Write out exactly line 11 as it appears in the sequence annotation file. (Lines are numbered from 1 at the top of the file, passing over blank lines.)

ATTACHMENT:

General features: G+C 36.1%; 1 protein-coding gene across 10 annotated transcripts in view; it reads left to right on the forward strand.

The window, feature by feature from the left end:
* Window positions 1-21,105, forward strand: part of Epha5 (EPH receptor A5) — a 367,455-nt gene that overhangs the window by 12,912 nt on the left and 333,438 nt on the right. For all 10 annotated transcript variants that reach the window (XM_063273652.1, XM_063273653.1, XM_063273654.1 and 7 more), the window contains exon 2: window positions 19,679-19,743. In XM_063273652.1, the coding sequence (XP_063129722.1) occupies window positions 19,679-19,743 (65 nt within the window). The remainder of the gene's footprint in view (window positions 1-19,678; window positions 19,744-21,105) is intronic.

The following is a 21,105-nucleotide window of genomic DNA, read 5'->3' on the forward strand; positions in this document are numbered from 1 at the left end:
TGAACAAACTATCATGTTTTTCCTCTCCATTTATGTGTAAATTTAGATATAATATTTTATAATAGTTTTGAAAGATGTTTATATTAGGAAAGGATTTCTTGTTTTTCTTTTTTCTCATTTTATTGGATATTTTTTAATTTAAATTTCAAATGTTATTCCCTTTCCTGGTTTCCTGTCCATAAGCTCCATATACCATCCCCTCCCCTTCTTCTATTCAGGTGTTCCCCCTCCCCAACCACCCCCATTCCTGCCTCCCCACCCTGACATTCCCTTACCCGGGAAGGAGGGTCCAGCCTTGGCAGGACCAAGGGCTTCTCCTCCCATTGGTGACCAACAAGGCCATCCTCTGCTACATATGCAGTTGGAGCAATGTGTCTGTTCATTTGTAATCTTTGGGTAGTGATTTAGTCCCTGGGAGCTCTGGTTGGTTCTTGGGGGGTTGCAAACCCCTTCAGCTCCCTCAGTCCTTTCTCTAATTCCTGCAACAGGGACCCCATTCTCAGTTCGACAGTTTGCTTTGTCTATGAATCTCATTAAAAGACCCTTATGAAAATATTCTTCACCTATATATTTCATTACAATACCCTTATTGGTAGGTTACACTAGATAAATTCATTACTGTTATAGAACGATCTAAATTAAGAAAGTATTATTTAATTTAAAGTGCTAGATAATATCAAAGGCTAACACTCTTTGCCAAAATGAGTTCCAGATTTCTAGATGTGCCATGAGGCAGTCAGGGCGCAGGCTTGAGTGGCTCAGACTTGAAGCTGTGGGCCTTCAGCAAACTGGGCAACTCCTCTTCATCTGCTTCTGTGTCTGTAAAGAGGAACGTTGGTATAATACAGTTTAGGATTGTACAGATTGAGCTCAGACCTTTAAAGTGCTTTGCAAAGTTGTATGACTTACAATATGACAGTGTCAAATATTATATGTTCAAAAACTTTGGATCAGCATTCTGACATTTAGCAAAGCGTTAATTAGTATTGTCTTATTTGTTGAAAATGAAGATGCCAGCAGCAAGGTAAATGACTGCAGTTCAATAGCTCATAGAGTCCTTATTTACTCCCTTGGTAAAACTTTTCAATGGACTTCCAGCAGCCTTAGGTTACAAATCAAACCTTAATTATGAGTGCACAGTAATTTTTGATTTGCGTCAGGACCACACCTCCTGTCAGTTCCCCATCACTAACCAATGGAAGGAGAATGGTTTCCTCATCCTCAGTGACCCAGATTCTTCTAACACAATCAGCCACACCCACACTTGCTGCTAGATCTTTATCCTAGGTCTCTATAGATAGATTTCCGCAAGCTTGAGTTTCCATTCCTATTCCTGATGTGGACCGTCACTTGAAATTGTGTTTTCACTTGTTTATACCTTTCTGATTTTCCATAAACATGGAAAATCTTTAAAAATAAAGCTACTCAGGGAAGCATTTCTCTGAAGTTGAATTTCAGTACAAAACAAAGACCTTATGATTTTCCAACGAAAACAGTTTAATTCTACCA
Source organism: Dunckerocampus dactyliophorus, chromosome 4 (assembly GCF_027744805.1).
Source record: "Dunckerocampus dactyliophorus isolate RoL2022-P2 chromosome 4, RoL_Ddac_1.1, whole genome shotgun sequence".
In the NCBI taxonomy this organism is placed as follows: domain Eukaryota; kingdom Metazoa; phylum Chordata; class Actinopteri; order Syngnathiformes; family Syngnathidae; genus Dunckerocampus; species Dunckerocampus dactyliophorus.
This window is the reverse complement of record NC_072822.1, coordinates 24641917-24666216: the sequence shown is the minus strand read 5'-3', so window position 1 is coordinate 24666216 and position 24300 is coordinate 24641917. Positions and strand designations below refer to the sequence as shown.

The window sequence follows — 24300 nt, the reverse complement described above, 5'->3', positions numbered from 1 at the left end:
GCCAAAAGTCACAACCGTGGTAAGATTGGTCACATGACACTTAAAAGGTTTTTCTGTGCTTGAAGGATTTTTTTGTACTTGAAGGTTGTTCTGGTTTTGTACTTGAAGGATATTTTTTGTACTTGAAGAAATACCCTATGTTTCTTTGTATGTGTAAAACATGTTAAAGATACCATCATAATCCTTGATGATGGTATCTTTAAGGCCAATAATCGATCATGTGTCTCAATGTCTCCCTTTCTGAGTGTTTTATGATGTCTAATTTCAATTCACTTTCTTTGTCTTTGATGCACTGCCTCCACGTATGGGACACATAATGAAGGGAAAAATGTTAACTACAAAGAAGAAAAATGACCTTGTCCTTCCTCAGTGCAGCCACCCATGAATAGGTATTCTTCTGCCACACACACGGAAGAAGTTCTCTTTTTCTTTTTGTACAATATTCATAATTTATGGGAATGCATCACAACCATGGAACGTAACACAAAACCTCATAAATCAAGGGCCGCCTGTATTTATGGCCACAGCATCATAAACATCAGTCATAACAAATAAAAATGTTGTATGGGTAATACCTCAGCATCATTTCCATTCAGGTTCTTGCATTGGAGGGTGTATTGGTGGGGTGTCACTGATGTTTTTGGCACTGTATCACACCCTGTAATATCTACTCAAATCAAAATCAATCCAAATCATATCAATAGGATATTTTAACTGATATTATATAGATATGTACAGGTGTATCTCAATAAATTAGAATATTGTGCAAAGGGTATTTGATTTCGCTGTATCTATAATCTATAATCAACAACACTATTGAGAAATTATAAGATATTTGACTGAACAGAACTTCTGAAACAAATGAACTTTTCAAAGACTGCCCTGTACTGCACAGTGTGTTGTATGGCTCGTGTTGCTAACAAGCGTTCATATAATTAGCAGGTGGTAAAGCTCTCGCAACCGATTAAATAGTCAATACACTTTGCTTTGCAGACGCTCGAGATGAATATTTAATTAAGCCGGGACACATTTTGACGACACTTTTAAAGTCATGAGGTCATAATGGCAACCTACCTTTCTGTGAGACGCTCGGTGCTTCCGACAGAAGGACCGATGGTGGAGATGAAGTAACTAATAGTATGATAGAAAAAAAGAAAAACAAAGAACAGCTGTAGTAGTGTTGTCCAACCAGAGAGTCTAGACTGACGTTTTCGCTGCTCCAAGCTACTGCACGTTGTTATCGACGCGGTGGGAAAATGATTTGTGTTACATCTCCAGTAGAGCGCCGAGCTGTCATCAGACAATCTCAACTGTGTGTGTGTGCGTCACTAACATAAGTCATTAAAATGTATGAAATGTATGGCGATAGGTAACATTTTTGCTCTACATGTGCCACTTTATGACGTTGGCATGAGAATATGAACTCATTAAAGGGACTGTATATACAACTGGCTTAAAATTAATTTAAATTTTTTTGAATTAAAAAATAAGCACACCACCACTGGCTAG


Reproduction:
GCCAAAAGTCACAACCGTGGTAAGATTGGTCACATGACACTTAAAAGGTTTTTCTGTGCTTGAAGGATTTTTTTGTACTTGAAGGTTGTTCTGGTTTTGTACTTGAAGGATATTTTTTGTACTTGAAGAAATACCCTATGTTTCTTTGTATGTGTAAAACATGTTAAAGATACCATCATAATCCTTGATGATGGTATCTTTAAGGCCAATAATCGATCATGTGTCTCAATGTCTCCCTTTCTGAGTGTTTTATGATGTCTAATTTCAATTCACTTTCTTTGTCTTTGATGCACTGCCTCCACGTATGGGACACATAATGAAGGGAAAAATGTTAACTACAAAGAAGAAAAATGACCTTGTCCTTCCTCAGTGCAGCCACCCATGAATAGGTATTCTTCTGCCACACACACGGAAGAAGTTCTCTTTTTCTTTTTGTACAATATTCATAATTTATGGGAATGCATCACAACCATGGAACGTAACACAAAACCTCATAAATCAAGGGCCGCCTGTATTTATGGCCACAGCATCATAAACATCAGTCATAACAAATAAAAATGTTGTATGGGTAATACCTCAGCATCATTTCCATTCAGGTTCTTGCATTGGAGGGTGTATTGGTGGGGTGTCACTGATGTTTTTGGCACTGTATCACACCCTGTAATATCTACTCAAATCAAAATCAATCCAAATCATATCAATAGGATATTTTAACTGATATTATATAGATATGTACAGGTGTATCTCAATAAATTAGAATATTGTGCAAAGGGTATTTGATTTCGCTGTATCTATAATCTATAATCAACAACACTATTGAGAAATTATAAGATATTTGACTGAACAGAACTTCTGAAACAAATGAACTTTTCAAAGACTGCCCTGTACTGCACAGTGTGTTGTATGGCTCGTGTTGCTAACAAGCGTTCATATAATTAGCAGGTGGTAAAGCTCTCGCAACCGATTAAATAGTCAATACACTTTGCTTTGCAGACGCTCGAGATGAATATTTAATTAAGCCGGGACACATTTTGACGACACTTTTAAAGTCATGAGGTCATAATGGCAACCTACCTTTCTGTGAGACGCTCGGTGCTTCCGACAGAAGGACCGATGGTGGAGATGAAGTAACTAATAGTATGATAGAAAAAAAGAAAAACAAAGAACAGCTGTAGTAGTGTTGTCCAACCAGAGAGTCTAGACTGACGTTTTCGCTGCTCCAAGCTACTGCACGTTGTTATCGACGCGGTGGGAAAATGATTTGTGTTACATCTCCAGTAGAGCGCCGAGCTGTCATCAGACAATCTCAACTGTGTGTGTGTGCGTCACTAACATAAGTCATTAAAATGTATGAAATGTATGGCGATAGGTAACATTTTTGCTCTACATGTGCCACTTTATGACGTTGGCATGAGAATATGAACTCATTAAAGGGACTGTATATACAACTGGCTTAAAATTAATTTAAATTTTTTTGAATTAAAAAATAAGCACACCACCACTGGCTAG